Sometimes I work on nursery trees, sometimes I work on client’s trees……and sometimes if I’ve been a really good boy I get to work on my own trees. Hopefully these regular visits will give you an insight into what goes on behind closed doors……….
Studio Stories – The “Stag” becomes a “Dancer” (Part One)
I have never been one of those artists who has to give each new creation a dramatic awe inspiring name. I suppose it doesn’t help when one of your students has a splendid little Trident Maple he affectionately christened “The slug”……..just imagine a bonsai exhibition featuring Kimura’s “Dragon” and Chris’s “Slug”!!!…..need I say more.
Specimen trees arriving at the nursery are often here for quite a while. It’s an obvious pleasure to work them, refine them and improve them. There is a need to keep records and pictures so when you have several trees of the same variety a distinguishing name is a great help and a point of reference.
The old Juniper that is the star of this blog set out from Japan at the beginning of 2005 and arrived at Newstead towards the end of the summer. The first picture of the tree was taken in January 2006.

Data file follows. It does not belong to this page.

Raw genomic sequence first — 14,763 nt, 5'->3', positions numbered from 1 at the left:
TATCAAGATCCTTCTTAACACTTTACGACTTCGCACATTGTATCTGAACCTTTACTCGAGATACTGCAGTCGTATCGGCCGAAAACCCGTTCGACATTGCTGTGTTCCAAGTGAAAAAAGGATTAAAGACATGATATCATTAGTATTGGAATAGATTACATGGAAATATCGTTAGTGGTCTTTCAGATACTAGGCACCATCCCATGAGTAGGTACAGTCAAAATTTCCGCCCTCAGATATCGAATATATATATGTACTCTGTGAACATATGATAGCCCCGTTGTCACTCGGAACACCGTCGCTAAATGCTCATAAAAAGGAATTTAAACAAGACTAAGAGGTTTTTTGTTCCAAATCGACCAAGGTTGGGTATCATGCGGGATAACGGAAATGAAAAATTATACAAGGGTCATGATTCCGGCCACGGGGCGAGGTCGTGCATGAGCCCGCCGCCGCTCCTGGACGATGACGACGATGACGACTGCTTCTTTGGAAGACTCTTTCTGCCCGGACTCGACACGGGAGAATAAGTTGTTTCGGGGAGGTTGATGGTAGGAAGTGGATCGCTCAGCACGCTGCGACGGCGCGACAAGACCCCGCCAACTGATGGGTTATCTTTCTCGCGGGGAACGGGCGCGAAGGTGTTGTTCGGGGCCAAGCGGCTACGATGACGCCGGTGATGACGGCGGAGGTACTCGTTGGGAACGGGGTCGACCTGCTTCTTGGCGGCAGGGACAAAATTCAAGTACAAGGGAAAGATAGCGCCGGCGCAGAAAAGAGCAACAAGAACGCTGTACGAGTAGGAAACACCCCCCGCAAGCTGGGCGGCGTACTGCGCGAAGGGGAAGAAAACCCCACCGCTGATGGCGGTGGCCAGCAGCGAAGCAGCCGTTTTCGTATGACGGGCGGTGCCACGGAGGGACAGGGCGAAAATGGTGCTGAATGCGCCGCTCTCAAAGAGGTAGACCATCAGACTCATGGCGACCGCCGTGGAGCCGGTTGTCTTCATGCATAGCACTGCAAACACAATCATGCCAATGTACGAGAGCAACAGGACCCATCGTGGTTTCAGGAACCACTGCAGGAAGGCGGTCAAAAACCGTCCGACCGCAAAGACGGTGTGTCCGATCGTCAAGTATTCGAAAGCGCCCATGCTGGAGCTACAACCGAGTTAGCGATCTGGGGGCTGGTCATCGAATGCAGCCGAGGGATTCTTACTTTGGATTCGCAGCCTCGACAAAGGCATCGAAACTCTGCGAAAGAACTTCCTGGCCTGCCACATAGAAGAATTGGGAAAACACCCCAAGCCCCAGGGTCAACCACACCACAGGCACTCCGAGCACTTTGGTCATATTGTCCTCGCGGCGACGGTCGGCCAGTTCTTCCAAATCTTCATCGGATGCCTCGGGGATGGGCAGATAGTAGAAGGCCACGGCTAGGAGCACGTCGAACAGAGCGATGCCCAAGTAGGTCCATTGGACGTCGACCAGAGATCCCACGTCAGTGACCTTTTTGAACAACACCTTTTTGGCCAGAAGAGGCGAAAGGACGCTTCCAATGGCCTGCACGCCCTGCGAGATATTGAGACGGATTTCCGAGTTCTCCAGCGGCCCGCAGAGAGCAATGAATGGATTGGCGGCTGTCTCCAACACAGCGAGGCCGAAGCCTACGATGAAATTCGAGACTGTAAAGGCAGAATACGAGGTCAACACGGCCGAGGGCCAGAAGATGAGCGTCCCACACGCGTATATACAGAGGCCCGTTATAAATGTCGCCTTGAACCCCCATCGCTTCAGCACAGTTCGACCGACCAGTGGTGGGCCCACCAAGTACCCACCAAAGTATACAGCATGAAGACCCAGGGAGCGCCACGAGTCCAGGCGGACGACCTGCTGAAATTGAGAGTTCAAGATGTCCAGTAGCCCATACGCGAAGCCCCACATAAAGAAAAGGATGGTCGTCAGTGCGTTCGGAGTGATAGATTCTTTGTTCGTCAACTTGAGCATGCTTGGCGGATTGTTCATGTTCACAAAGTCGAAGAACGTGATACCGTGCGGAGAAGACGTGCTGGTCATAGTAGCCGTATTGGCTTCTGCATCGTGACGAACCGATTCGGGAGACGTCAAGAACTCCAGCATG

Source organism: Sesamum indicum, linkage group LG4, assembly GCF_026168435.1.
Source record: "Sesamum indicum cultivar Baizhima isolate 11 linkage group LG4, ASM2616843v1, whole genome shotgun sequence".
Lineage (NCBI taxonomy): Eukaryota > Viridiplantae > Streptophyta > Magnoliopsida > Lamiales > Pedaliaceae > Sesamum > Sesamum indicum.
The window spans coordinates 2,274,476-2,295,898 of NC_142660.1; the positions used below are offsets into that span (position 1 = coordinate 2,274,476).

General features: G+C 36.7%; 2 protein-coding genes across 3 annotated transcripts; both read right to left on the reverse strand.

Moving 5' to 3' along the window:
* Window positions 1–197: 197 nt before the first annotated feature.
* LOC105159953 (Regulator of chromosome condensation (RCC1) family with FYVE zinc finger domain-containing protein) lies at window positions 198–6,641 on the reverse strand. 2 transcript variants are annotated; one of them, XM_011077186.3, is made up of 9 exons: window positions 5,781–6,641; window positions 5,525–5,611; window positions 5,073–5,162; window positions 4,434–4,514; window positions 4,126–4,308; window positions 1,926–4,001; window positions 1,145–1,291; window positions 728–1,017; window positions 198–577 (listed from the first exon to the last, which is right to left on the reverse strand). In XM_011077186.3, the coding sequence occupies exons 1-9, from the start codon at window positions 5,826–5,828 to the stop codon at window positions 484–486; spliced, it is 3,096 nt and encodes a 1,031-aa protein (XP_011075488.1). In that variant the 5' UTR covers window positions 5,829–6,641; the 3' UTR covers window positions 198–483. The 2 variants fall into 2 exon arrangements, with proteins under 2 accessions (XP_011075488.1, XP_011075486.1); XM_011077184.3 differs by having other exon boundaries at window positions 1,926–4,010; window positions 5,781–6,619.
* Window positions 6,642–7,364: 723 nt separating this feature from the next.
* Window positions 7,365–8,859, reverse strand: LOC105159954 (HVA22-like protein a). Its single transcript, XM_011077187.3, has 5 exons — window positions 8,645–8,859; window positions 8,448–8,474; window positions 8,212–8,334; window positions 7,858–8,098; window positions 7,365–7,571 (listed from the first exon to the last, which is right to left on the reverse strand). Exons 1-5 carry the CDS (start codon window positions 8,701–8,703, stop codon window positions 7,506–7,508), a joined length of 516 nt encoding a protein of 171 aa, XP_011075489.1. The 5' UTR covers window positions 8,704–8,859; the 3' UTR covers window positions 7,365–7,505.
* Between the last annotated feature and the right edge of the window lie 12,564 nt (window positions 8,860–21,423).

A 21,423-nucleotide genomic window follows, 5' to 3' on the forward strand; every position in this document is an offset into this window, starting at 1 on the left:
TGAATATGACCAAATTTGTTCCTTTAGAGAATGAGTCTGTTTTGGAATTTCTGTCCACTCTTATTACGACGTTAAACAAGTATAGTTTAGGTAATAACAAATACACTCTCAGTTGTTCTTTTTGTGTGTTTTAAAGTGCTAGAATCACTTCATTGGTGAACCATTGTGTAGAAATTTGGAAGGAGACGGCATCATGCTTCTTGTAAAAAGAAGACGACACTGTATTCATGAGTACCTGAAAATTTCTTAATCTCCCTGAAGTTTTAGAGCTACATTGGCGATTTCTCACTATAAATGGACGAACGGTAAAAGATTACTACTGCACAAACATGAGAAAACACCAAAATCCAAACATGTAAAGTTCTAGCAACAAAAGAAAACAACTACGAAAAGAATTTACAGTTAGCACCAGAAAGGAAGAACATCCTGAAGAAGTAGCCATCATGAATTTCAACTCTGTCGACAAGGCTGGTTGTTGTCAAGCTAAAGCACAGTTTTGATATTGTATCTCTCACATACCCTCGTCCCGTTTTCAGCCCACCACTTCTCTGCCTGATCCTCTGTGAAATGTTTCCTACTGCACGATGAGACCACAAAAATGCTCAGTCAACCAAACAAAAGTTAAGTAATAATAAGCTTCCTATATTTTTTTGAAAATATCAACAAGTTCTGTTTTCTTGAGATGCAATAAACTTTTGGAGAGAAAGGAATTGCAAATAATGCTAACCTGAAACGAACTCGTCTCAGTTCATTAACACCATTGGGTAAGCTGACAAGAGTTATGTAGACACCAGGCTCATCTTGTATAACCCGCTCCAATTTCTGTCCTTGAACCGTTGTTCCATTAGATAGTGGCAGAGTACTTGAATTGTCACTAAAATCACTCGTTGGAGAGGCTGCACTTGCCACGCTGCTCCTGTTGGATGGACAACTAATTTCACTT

Removing some dead bark enabled the correct line of the living vein to be clearly identified.
Thinning out the foliage was quite a task but this had to be done before the tree could be wired. Some of the long leggy branches would have to be removed to open up the lower section of the trunk.
The tree was wired and styled, the deadwood was treated with lime sulphur. It was then repotted into a round drum pot made by Walsall Studio Ceramics.
The styling completed it was now fairly obvious why this beast of a tree was catalogued as “The Stag”.
With routine feeding and maintenance work the tree performed well for the next few years and after general exhibition preparation work made appearances in both Newstead 2 (September 2006) and Newstead 3 (September 2008).
December 2008 and the foliage is starting to droop again. Attempts are made to try and rescue/restore the show image but you can clearly see that the length of most of the branches is becoming a much more serious problem.
May 2010 the tree is repotted. It looks very healthy and is a good colour but shape wise it is beginning to resemble the tree in the first picture from 2006.
September 2010 and the tree is growing well but all the branches are so long and the foliage mass is becoming too large. There is limited back budding due to the density of the foliage.
Drastic action is required but this is a very good tree……Part Two of this blog will bring you up to date with the tree and the work completed this week……and it’s coming soon!